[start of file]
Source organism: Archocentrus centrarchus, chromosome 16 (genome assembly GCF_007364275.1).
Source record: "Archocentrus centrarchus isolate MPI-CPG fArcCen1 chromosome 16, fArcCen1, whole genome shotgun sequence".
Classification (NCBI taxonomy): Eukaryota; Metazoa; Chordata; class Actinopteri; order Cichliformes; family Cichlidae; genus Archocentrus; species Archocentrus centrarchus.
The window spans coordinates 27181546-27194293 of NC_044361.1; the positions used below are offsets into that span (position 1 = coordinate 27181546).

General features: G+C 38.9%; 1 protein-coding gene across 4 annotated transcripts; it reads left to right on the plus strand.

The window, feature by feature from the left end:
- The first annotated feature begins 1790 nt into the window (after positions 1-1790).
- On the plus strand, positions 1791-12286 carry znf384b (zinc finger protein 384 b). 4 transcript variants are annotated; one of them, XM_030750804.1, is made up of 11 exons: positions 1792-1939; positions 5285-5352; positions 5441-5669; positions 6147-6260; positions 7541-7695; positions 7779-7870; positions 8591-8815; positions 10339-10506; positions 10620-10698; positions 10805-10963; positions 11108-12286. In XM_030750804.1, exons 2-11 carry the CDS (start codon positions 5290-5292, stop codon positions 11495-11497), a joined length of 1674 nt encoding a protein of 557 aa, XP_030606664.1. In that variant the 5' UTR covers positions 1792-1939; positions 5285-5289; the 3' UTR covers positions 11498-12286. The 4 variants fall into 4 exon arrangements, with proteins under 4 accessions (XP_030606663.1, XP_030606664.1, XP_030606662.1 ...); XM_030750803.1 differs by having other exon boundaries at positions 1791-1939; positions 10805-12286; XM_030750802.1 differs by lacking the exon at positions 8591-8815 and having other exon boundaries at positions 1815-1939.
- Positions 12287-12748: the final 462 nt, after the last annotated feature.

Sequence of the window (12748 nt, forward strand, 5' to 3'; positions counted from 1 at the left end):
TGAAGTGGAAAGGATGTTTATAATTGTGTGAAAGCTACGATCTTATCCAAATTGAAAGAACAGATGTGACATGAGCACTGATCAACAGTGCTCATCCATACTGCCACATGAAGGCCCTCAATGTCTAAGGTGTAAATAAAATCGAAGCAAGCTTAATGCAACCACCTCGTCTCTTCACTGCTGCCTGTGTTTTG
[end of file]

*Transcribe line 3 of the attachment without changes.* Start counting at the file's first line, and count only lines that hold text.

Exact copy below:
Classification (NCBI taxonomy): Eukaryota; Metazoa; Chordata; class Actinopteri; order Cichliformes; family Cichlidae; genus Archocentrus; species Archocentrus centrarchus.